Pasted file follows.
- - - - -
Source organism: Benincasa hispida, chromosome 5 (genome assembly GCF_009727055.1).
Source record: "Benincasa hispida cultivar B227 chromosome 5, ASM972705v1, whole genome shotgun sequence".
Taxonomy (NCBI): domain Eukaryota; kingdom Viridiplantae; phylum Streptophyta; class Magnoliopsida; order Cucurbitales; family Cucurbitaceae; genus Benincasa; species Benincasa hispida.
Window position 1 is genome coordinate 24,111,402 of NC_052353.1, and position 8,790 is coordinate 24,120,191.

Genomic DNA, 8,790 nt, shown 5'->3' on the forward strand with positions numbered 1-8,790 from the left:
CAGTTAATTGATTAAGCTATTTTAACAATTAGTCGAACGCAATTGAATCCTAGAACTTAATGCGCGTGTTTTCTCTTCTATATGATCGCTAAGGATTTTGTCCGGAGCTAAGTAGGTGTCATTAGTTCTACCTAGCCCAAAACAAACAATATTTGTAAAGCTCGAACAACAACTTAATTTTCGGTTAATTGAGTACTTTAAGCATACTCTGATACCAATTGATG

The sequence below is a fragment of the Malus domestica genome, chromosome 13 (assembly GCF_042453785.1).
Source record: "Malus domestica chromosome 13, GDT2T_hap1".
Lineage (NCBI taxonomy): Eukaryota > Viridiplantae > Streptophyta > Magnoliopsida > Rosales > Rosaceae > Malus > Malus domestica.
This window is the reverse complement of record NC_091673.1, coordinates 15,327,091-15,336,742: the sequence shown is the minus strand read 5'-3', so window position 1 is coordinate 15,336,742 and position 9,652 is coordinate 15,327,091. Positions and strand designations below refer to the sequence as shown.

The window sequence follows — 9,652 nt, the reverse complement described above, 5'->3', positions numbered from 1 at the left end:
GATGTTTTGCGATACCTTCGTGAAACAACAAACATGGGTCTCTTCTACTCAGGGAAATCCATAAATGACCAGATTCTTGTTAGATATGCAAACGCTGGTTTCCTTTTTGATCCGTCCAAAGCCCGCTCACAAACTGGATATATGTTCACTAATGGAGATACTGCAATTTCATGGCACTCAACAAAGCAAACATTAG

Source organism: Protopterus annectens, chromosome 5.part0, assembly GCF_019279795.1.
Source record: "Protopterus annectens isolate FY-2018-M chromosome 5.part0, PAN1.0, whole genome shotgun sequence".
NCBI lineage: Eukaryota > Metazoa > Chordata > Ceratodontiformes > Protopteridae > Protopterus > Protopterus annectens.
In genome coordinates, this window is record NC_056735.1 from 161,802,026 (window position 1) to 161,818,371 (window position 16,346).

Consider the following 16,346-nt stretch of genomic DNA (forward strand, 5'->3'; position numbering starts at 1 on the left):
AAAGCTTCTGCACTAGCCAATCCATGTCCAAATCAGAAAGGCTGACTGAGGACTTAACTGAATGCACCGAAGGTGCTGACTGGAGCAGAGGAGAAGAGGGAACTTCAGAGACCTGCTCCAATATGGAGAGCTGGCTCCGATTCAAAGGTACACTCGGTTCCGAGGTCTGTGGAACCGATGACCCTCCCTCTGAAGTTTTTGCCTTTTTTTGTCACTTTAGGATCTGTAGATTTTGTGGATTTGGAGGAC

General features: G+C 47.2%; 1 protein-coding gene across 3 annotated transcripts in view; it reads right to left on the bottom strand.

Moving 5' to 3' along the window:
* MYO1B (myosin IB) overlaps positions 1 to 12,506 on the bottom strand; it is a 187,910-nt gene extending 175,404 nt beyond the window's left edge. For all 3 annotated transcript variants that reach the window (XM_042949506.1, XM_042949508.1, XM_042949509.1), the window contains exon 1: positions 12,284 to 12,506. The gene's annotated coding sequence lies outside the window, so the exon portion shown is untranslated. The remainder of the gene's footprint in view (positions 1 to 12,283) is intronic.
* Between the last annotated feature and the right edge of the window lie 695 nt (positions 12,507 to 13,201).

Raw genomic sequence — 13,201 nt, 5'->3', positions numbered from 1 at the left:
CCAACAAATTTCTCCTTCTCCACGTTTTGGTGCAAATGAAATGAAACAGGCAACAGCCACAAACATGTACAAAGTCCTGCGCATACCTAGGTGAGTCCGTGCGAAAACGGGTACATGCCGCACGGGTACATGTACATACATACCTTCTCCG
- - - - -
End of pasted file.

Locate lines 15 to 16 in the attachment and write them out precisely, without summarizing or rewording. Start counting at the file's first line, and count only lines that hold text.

NCBI lineage: Eukaryota > Metazoa > Chordata > Ceratodontiformes > Protopteridae > Protopterus > Protopterus annectens.
In genome coordinates, this window is record NC_056735.1 from 161,802,026 (window position 1) to 161,818,371 (window position 16,346).